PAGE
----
Every Good and Perfect Gift by Denny O'Neill and David Mazzucchelli
One Sentence Overview: The Kinjorge tribe cause havoc when they're treated to an extravagant Christmas dinner but Micah Synn is more focussed on pursuing Debbie Nelson to the exclusion of all else
David Mazzuchelli's first issue of an acclaimed run on the book. His work is somewhat more muted and considerably more sophisticated than William Johnston's and suits the DD tone well. He's particularly good in a sequence of panels that demonstrates very well Debbie Nelson's ravaged ambivalence about the Kinjorge Chief. A couple of pages later, Debbie wants to flee the scene, yet by the end of the story Foggy is bemused at Debbie's platant concern with the injured Micah. This sense of ambivalence, often the case in those considering a betrayal - not wanting to do it on the one hand but feeling compelled on the other - is brought out really well by Denny and David in this story.
Elsewhere, Micah's underlings show themselves to be as obnoxious as their leader. At a dinner held in their honour, their manners are not just poor but positively put the fear of God into the beleagured staff who try to serve them. More disturbing is their later interruption at Matt's Christmas party, where they giggle at Matt's visual impairment and cruelly taunt Becky for being in a wheelchair. Poor Becky is really picked upon this issue - earlier on she's the victim of a mugging. Alas there's little sense of Ms Blake's resilience, being an educated woman living alone in New York, instead constantly being presented as a victim in this story.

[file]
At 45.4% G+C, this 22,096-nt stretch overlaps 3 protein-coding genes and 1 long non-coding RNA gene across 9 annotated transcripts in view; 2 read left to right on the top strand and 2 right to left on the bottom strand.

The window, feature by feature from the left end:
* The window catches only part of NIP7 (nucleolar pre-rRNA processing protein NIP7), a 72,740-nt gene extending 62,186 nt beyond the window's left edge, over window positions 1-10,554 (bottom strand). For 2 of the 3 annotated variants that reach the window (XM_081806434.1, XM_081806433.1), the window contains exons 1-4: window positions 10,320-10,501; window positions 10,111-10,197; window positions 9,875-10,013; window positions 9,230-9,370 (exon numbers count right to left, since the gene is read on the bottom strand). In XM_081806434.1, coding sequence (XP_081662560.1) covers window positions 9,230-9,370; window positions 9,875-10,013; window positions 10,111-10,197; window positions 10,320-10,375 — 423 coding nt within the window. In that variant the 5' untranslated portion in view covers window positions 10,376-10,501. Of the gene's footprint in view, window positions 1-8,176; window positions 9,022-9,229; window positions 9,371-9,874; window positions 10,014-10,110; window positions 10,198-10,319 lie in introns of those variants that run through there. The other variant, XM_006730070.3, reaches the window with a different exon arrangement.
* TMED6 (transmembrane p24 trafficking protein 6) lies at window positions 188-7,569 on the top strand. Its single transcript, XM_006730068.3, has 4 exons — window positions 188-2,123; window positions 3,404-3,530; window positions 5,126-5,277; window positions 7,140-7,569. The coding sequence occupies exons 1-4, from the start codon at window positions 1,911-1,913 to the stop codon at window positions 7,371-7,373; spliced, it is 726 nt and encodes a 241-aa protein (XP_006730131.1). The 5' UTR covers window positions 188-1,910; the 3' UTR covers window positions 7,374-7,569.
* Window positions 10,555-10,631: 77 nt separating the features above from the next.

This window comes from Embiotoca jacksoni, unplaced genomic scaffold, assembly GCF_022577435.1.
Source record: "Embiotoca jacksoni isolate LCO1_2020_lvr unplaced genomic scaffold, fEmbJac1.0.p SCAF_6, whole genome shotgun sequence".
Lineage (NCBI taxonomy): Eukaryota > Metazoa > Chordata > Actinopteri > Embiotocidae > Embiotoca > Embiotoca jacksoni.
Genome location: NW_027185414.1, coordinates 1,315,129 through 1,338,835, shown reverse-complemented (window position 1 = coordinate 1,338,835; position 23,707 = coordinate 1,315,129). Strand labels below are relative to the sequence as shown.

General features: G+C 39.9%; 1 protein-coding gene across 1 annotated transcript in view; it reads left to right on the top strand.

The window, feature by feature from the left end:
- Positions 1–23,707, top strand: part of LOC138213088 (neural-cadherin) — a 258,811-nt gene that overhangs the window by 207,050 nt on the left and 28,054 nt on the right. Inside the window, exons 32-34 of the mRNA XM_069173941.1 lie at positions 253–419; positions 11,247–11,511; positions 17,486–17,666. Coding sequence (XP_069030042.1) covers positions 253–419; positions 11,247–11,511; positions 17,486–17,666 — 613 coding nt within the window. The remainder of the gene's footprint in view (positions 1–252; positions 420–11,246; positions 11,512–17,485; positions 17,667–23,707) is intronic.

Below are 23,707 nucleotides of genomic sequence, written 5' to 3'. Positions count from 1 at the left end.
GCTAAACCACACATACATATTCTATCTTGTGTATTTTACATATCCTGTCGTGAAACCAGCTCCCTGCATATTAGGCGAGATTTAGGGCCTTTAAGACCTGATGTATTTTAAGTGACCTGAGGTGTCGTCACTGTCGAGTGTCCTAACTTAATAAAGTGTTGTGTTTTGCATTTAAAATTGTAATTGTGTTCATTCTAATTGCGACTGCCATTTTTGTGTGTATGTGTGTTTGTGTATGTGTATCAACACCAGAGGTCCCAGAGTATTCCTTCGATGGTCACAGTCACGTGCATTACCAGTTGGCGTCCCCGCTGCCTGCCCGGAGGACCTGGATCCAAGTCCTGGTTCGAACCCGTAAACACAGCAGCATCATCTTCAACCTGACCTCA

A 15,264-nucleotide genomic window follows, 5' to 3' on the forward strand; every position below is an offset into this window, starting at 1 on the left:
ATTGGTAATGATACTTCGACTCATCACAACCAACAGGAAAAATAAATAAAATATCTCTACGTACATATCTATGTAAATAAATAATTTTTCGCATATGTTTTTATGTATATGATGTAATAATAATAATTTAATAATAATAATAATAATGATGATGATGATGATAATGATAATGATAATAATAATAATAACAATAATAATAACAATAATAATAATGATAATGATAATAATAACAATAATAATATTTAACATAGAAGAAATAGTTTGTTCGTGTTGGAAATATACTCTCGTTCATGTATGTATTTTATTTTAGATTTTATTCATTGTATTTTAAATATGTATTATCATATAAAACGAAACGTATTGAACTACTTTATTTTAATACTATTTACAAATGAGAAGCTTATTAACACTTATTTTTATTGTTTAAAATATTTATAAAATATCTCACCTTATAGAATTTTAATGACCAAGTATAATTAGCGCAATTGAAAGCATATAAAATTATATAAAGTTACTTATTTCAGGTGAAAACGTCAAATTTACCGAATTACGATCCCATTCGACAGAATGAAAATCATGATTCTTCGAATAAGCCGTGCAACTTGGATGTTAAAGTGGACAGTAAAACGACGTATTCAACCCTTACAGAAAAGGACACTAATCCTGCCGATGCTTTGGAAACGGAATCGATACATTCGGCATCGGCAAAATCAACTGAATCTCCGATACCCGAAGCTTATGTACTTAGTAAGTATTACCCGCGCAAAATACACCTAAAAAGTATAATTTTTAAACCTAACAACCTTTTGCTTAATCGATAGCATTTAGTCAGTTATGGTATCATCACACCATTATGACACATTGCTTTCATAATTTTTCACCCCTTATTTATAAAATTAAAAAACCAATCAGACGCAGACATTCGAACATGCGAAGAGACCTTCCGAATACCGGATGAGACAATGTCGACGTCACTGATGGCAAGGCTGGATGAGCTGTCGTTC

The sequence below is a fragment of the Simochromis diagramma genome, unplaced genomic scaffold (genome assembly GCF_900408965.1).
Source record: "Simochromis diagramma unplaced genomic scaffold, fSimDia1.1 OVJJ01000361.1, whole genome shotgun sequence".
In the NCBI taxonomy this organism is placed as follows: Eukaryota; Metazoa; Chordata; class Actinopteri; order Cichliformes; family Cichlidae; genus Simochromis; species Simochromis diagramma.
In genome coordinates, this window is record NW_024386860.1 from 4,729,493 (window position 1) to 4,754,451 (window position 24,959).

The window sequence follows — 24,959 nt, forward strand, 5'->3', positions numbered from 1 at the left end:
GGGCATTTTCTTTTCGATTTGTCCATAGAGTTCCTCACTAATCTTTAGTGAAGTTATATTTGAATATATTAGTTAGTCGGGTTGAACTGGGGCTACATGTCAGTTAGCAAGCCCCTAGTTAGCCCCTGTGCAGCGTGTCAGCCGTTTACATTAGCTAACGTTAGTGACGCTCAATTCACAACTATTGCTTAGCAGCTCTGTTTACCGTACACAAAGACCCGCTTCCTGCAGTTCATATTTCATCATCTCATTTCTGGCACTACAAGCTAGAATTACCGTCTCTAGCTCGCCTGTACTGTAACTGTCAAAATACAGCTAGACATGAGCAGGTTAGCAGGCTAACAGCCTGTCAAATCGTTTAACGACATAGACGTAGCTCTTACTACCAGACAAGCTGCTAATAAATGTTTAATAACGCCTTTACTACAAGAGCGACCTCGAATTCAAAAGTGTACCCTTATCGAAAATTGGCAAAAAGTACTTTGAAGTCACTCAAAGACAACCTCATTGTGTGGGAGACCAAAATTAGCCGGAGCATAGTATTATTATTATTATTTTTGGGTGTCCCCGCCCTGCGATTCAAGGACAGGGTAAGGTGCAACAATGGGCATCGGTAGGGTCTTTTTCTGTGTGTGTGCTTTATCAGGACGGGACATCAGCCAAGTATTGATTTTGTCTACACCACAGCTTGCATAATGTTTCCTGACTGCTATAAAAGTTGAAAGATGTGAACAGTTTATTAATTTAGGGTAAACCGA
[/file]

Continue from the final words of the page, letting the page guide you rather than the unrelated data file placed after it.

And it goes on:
Micah has come to the attention of the Kingpin who is intrigued by the new arrival to the city. At first there's a sense that a team up is on the cards. However, Micah's tunnel vision attitude to squiring Debbie Nelson is a big 'no-no' in Mr Fisk's books. Thou shalt not pursue another man's wife appears to be one moral commandment that Wilson likes to uphold. As such, we find him, before story's end, backing DD in his battle with the Chief (yet another case of Kingpin helping DD out, a story twist that is rapidly becoming a cliche - careful now).
Unusually for Denny, the story contains quite a lot of action at its business end. I'm wondering if some readers were tired of Denny's (rather good, in my opinion) anti-climaxes and wanted a bang, not a whimper, at the end of their book. If so, they get it in spades here.
Weirdly, I've managed to time this review just in time for Christmas (the title's a Biblical reference, for those interested in such matters) in an issue with Matt throwing a yuletide party, helped by his 'lodger', Glorianna. So happy holidays to you all!
Professor Horatio Piper
Rating: 7 out of 10